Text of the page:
Random Thoughts on Weak Sided Rifle Handling

Weak handed month was an interesting and rewarding experience.  I thought I’d take the opportunity to share some of the things I learned that didn’t apply directly to bolt guns.

 

I spent some time with the AR carbine left handed.  I was surprised as how well it works left handed.  I don’t think you really lose much.  The only things that weren’t as easy were dropping mags and charging the bolt with the forward hand.  Even those weren’t harder by much.  When changing mags, just use the right thumb as you pull the spent mag out.  It takes a little longer, yes, but it’s very positive.  Charging the bolt is just a matter of getting the fingers around and getting the face out of the way.  Just something to get used to.

 

What I was surprised of was how easy it was to operate the safety, and I don’t use an ambi.  When you’re indexed with the safety on, keep the trigger finger above the safety.  When you’re ready to fire, just sweep the finger down and the safety off.  To turn the safety on, just curl the finger back and use the tip.  It’s very easy with a little practice.  I think it’s easier than with the right hand.

 

The other thing you gain with the AR by using it left handed is the ability to lock the bolt to the rear and release it with the index finger.  No BAD lever needed.  Clearing double feeds just got a little faster.

 

I already had my flashlight mounted where I can use it with either hand.  It’s just a matter of enough practice so that it gets found automatically without any searching.

 

Like the AR, the M1A works beautifully left handed.  It really shines.  I consider the M1A a jack of all trades.  You’ve got more capacity, but not as much as some rifles.  You’ve got the capability for a fast, accurate rate of fire, but not as fast as, say, an AR carbine.  You’ve got decent accuracy, but not like a bolt gun.  The effective range is good, but not remarkable.  The iron sights are excellent, but mounting optics brings with it a lot of complicated changes that, in my opinion, aren’t worth it.  Take it for what it is, don’t expect anything more, and you’ll be happy with it.  The M1A looks better in person than on paper anyway, and it seems to add up to more than the sum of its attributes.

 

The op-rod handle being on the right works really well for using it left handed.  If you’re standing up, it’s in a great spot to bring the forward hand back to charge it.  If you can’t bring your hand back easily (say you’re slung up) then it’s not a big deal.  Say you ran the mag dry.  The mag release is ambidextrous, so no big deal.  Put in the new mag and release the bolt by rotating your left index finger around the stock.  Give the op-rod handle a little tug and home it goes.  Everything else on the rifle is already ambidextrous anyway.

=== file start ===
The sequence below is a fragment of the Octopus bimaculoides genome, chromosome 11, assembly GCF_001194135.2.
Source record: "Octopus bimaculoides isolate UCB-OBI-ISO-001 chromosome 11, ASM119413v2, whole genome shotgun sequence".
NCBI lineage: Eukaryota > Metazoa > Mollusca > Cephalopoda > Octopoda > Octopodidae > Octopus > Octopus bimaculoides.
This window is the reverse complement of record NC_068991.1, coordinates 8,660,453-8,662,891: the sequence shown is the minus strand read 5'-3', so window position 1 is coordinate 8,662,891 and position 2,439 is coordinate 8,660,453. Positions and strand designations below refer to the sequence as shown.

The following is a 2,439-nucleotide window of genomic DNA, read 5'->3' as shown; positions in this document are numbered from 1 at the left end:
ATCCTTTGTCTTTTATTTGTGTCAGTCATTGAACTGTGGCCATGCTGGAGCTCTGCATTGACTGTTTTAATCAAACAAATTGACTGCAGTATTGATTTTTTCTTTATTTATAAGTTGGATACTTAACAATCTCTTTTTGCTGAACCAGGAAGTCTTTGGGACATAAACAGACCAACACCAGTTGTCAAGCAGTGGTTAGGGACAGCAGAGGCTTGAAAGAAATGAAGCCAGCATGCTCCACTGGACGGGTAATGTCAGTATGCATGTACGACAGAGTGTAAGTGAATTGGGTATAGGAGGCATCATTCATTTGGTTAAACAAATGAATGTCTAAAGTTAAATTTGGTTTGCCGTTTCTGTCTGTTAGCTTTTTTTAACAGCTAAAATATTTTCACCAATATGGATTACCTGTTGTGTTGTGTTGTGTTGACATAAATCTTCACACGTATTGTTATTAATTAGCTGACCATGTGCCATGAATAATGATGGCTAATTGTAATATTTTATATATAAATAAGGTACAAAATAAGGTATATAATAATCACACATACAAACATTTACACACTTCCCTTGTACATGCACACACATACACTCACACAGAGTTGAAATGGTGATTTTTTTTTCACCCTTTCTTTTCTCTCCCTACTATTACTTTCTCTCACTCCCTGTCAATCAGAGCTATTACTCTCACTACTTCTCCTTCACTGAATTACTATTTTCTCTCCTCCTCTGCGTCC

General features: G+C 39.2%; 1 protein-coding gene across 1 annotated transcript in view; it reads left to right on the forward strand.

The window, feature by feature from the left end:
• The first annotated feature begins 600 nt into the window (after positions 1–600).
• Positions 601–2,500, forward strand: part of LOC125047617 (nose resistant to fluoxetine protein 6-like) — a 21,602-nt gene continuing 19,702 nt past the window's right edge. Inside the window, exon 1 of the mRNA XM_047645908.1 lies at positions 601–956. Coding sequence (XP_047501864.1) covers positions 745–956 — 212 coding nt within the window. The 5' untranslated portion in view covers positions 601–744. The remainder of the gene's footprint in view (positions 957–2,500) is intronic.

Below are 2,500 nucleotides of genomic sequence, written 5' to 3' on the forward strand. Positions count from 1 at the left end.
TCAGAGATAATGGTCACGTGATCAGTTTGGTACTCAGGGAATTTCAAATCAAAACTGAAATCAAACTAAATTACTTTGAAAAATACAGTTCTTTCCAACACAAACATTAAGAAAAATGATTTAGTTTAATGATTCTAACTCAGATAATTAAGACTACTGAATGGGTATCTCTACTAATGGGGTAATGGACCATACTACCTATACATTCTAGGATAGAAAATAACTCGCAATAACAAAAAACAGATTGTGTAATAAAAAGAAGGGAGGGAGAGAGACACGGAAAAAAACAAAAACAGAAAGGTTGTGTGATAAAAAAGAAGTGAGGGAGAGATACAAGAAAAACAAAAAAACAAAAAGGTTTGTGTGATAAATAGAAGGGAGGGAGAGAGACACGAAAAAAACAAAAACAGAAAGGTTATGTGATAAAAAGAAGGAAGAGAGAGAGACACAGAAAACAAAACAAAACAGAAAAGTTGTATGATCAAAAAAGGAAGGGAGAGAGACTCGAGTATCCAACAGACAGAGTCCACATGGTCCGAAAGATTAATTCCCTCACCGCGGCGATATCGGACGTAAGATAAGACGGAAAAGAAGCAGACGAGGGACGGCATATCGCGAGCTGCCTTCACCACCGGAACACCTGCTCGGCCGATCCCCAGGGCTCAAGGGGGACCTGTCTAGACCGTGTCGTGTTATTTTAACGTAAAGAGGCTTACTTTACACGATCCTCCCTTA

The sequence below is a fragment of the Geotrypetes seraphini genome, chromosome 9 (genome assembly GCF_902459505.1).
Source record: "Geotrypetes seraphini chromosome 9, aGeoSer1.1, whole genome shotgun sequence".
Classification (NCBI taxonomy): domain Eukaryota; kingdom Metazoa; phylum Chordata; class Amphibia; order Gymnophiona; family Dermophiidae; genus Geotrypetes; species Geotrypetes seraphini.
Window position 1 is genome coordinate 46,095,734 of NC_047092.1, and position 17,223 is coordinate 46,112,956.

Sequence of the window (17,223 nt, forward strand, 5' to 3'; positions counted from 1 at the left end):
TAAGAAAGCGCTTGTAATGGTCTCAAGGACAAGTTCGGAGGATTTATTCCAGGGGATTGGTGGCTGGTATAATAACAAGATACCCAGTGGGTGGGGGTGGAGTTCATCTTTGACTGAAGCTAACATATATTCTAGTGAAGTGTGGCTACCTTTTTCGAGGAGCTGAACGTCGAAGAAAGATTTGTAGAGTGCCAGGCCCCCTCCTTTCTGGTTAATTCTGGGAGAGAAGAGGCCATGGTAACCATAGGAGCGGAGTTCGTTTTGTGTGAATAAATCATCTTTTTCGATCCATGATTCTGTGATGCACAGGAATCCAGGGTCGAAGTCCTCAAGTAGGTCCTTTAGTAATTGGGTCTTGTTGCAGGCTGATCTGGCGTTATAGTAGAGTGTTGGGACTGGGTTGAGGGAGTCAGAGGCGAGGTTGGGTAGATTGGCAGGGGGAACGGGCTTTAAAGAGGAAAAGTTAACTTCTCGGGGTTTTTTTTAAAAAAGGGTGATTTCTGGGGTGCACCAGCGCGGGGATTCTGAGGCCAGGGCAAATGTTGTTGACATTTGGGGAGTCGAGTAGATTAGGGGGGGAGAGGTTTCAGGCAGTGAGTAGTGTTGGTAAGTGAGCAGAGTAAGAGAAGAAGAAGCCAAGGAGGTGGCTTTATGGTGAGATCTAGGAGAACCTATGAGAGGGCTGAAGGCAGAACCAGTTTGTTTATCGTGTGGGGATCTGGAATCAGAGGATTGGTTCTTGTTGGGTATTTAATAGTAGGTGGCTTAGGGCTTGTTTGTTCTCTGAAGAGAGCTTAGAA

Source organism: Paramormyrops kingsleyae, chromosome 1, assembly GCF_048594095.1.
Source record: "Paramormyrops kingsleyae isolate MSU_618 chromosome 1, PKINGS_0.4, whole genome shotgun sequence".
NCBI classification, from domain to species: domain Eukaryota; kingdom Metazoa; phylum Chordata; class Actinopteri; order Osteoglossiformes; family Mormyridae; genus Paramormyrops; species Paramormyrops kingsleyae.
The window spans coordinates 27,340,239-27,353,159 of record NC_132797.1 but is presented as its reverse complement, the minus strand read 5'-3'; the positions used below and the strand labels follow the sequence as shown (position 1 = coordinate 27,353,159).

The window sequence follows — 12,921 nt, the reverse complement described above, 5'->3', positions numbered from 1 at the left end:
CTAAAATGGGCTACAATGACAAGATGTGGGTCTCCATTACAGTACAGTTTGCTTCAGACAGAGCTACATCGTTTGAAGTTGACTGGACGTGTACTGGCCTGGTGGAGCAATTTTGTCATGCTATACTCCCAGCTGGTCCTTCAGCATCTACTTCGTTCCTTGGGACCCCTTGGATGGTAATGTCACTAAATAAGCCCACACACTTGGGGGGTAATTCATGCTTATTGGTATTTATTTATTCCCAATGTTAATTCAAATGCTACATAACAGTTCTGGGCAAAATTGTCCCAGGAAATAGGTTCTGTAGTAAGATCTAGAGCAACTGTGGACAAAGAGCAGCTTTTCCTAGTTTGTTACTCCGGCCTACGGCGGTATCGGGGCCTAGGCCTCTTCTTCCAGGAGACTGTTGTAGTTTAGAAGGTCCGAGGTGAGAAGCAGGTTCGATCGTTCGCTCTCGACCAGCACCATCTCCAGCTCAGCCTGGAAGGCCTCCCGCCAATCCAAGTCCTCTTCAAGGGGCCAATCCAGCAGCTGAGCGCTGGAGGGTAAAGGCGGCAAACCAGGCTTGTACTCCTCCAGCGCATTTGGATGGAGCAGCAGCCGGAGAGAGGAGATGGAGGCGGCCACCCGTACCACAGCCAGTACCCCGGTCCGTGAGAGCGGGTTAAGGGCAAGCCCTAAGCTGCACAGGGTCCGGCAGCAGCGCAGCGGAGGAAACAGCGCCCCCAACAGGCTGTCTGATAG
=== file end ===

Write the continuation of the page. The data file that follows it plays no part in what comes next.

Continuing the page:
Having an ambidextrous outlook on shooting requires a method to switch sides efficiently.  Regardless of the carry position, I’ve found that the same method seems to work the best to switch.  Move the butt over to the opposite side.  If the muzzle is up, then it’s kind of like swinging a pendulum.  Switch the rear hand forward, then bring the forward hand to the rear, and be careful to keep it out of the trigger guard until you’re actually ready to fire.  

 

One thing I haven’t come to terms with as far as the AR is concerned is what to do with the sling when I switch sides.  My preference is a 2 point sling on the AR.  The single point sling doesn’t offer enough control for me.  The only thing I’ve been able to come up with is to run the 2 point sling without my arm in it, just my neck.  I don’t like it, but what’s a guy to do?
I really hope that you’ve embraced this opportunity to spend some time on your weak side.  If you can’t deal with reality and still want to call it “non-dominant” that’s just fine to.  You’re good enough, you’re smart enough, and dog-gone-it, people like you.

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